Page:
The best thing to do here is really focus on lowering your consumption of sugar from all sources, including grains and fruits. Opt instead for foods in the next section.
Increase Fiber Intake
Instead of eating lots of sugar-rich foods, opt instead for foods that are high in fiber. Fiber is a prebiotic because your beneficial gut bacteria such as Lactobacilli and Bifidobacteria actually feed on fibrous foods. Supporting the growth of your beneficial bacteria will also help control the growth of harmful bacteria.
A healthy fiber intake will also help keep your digestive tract healthy by improving the passage of waste in a timelier manner. Food that sits in the digestive tract too long can begin to putrefy, create harmful toxins, and feed unwanted bacteria in your gut.
Some of my favorite high-fiber foods include avocados, berries, coconut meat, cruciferous vegetables like broccoli and Brussels sprouts, chia seeds, and leafy green vegetables. Many fruits are also high in fiber but tend to contain lots of sugar. My favorite high fiber fruits that are less likely to feed unwanted bacteria in the gut are green apples and berries.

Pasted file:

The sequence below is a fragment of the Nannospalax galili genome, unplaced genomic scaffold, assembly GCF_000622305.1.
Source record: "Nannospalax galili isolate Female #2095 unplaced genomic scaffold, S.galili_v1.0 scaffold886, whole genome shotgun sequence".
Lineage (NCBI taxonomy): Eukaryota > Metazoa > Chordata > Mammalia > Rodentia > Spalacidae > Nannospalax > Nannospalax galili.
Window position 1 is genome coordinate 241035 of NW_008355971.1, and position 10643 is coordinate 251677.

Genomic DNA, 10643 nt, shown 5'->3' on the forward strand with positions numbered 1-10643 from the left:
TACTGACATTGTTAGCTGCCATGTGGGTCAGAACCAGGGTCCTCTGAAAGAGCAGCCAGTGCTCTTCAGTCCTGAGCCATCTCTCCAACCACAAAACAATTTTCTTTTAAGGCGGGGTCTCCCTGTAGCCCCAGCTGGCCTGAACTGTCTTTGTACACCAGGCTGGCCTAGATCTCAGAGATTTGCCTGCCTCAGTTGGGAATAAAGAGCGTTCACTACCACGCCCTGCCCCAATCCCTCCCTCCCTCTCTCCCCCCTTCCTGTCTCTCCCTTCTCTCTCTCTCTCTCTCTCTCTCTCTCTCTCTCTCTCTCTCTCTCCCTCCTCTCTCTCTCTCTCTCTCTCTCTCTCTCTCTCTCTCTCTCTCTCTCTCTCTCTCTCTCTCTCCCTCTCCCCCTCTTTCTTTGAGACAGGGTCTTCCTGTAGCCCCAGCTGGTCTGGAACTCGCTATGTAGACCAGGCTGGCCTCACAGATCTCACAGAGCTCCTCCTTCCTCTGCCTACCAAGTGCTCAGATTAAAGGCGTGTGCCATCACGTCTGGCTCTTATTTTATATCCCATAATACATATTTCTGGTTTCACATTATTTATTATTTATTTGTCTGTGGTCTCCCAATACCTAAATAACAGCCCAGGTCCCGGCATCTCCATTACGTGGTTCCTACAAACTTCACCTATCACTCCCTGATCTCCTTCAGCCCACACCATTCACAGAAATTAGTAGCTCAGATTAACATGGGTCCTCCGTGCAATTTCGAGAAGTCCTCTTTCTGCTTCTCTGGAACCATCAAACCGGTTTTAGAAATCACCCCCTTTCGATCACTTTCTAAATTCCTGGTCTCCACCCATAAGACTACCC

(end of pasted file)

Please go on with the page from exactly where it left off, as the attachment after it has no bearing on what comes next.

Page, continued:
There has been some recent research showing that diets low in fiber can not only starve healthy bacteria in the gut, but also contribute to a degrading of the mucosal barrier along the gut lining. This is problematic because this is the kind of change that often precedes leaky gut and more severe imbalances in intestinal bacteria (2).
Fermented Foods & Probiotics
After you have addressed the basics like removing microbiome destroyers and getting lots of healthy fiber to actually feed your good bacteria, it may be helpful to begin introducing fermented vegetables or a high-quality probiotic supplement into your diet.